Married students face challenges

Photo Illustration by Addison Metzger.

By Joseph Horne:

AC has a significant percentage of married couples continuing their education. More than a quarter of AC students are married, according to Jarrod Madden, senior research associate.

These students face additional stresses that the majority of their unmarried peers don’t have to consider. “Marriage is a much more involved relationship, so it can lead to more difficulties if the relationship is troubled,” Dr. Elizabeth Rodriquez, a psychology professor, said. “If you are not married and there are issues it is easier to walk away or get out of that relationship than it would be for a married couple.”

Many married students often find motivational support from their spouse.  “If the loved ones are involved in the process to help the student succeed then it is a group effort rather than one. Married students face challenges against the other. If each member of the relationship can see the value in the success than it usually works better and having the support is more beneficial,” Rodriquez said.

Angel and Brad Johnson are full-time students who work part-time jobs.  Angel is a pre-med student and Brad is an audio engineer/music composition major.  “Balancing schedules to study and spend time together is a challenge,” Angel Johnson, said.  She said that time management and communication are important to their school and relationship success.  Staying motivated and driven are also important to keeping on track.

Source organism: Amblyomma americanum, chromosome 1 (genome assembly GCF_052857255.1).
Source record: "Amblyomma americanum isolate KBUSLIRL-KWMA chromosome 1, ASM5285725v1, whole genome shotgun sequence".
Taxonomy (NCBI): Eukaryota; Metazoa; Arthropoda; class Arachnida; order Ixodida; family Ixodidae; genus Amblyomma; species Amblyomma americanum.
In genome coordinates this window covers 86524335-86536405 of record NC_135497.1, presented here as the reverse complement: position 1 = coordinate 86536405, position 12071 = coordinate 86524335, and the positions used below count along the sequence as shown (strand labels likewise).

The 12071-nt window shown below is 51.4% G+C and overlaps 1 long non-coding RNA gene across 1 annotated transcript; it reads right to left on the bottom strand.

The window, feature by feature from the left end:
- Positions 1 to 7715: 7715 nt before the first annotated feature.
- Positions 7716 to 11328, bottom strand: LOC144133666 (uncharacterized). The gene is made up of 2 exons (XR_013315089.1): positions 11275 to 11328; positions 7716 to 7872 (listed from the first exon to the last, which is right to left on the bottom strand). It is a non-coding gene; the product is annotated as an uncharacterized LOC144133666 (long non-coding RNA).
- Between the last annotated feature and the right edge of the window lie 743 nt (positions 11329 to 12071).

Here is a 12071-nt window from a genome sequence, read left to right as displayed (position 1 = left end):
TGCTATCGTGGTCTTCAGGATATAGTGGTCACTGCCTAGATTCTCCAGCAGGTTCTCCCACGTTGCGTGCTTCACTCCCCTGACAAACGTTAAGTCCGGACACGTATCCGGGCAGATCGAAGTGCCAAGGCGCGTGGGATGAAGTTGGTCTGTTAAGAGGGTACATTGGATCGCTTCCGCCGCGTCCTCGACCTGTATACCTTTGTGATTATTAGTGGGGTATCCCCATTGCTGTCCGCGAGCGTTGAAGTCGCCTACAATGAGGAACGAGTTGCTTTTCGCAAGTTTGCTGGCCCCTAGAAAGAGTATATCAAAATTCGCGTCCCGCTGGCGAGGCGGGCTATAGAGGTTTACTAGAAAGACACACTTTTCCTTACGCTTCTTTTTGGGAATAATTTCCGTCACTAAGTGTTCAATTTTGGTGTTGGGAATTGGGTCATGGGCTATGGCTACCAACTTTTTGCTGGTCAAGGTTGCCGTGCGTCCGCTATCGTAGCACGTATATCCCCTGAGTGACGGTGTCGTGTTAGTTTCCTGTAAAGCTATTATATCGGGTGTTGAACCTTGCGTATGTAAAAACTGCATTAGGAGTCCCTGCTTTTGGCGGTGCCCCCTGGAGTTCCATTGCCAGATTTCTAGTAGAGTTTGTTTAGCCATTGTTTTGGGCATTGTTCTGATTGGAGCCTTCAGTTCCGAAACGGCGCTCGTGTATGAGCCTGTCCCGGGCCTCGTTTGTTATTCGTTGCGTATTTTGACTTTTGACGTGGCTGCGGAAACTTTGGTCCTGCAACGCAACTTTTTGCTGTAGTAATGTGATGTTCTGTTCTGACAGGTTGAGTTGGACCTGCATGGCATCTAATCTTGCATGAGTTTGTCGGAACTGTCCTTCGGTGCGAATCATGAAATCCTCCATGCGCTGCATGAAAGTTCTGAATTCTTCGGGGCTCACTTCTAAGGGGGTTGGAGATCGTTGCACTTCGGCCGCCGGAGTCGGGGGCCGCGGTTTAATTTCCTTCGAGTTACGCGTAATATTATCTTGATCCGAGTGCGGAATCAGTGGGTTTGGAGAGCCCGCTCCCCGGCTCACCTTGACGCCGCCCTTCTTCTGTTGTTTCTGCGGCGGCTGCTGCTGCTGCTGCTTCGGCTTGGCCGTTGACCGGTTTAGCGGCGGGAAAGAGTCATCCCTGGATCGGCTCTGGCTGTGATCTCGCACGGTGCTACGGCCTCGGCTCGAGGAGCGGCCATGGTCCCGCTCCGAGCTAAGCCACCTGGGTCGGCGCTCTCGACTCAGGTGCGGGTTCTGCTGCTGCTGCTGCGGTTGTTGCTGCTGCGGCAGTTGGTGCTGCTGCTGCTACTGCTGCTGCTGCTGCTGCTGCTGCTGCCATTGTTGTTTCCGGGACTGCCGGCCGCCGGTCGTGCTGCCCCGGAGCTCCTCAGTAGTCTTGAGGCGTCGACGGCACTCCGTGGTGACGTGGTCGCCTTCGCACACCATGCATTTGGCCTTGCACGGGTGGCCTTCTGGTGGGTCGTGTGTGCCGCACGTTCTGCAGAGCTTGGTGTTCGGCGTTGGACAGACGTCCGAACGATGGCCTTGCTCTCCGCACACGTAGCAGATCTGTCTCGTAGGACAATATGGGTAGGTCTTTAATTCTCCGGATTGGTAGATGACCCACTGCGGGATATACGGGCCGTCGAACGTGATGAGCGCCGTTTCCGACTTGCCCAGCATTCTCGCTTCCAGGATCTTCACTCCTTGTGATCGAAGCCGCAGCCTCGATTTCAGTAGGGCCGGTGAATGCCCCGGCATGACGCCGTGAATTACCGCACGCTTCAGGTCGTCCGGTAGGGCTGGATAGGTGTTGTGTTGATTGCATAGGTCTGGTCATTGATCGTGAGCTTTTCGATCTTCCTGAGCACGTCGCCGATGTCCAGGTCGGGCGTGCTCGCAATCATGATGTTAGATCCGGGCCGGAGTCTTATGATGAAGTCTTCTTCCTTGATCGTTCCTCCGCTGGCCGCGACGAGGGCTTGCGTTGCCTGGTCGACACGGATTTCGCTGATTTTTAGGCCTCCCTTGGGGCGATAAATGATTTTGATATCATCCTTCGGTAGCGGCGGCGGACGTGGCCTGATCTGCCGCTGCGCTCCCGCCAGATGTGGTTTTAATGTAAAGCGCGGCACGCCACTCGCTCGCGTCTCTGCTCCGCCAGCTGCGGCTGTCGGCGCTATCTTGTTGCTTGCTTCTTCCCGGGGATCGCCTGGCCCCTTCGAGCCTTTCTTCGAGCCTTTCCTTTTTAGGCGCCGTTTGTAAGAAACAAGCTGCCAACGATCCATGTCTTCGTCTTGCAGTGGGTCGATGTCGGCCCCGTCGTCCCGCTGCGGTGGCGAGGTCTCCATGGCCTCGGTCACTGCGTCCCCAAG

The Johnsons give good examples of what many married college students experience. “Balancing responsibilities is always a difficult task. If one plans ahead and makes sure to stick to a schedule, they will find they have more time than they think.  Schedule time to study, know your work schedule and make sure you set aside time for yourself and your loved ones,” Rodriguez explained.

Other AC married couples give more suggestions that have helped. “Asking for help from family members and not being too prideful are important considerations,” Citlaly Zamarripa, sonography major, said.  Zamarripa’s husband is a music business major at West Texas A&M and works part-time to full-time hours depending on his schedule.  “Finding time to spend with each other is the most difficult part,” Zamarripa, said.

Both couples expressed the need to continually communicate to maintain stable and healthy relationships while balancing work and school schedules. On average, one out of four AC students are balancing school with married life.

2 Comments

  1. Good story, Joseph. It gives readers a good idea of what being a married college student is like. (You could cut the last sentence, though. You already said that in the lead.) It was a good idea for a story.

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